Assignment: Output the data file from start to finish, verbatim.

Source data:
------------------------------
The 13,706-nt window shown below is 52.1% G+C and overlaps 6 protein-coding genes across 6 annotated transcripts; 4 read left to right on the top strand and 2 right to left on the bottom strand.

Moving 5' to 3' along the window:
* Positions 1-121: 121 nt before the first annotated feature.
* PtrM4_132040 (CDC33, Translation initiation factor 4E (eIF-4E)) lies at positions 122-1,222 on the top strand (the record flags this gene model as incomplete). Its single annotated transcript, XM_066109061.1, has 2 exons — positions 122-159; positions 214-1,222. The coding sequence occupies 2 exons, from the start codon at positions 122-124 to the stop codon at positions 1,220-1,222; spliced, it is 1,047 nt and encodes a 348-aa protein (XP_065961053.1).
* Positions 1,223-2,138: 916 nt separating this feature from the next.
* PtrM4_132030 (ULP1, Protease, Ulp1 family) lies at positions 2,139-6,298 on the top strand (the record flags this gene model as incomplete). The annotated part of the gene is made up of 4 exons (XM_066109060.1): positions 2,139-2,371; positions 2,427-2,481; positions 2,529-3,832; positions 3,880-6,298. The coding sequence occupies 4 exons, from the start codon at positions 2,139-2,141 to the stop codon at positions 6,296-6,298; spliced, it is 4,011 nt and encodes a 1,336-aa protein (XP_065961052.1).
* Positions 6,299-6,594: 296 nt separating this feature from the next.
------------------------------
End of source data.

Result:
The 13,706-nt window shown below is 52.1% G+C and overlaps 6 protein-coding genes across 6 annotated transcripts; 4 read left to right on the top strand and 2 right to left on the bottom strand.

Moving 5' to 3' along the window:
* Positions 1-121: 121 nt before the first annotated feature.
* PtrM4_132040 (CDC33, Translation initiation factor 4E (eIF-4E)) lies at positions 122-1,222 on the top strand (the record flags this gene model as incomplete). Its single annotated transcript, XM_066109061.1, has 2 exons — positions 122-159; positions 214-1,222. The coding sequence occupies 2 exons, from the start codon at positions 122-124 to the stop codon at positions 1,220-1,222; spliced, it is 1,047 nt and encodes a 348-aa protein (XP_065961053.1).
* Positions 1,223-2,138: 916 nt separating this feature from the next.
* PtrM4_132030 (ULP1, Protease, Ulp1 family) lies at positions 2,139-6,298 on the top strand (the record flags this gene model as incomplete). The annotated part of the gene is made up of 4 exons (XM_066109060.1): positions 2,139-2,371; positions 2,427-2,481; positions 2,529-3,832; positions 3,880-6,298. The coding sequence occupies 4 exons, from the start codon at positions 2,139-2,141 to the stop codon at positions 6,296-6,298; spliced, it is 4,011 nt and encodes a 1,336-aa protein (XP_065961052.1).
* Positions 6,299-6,594: 296 nt separating this feature from the next.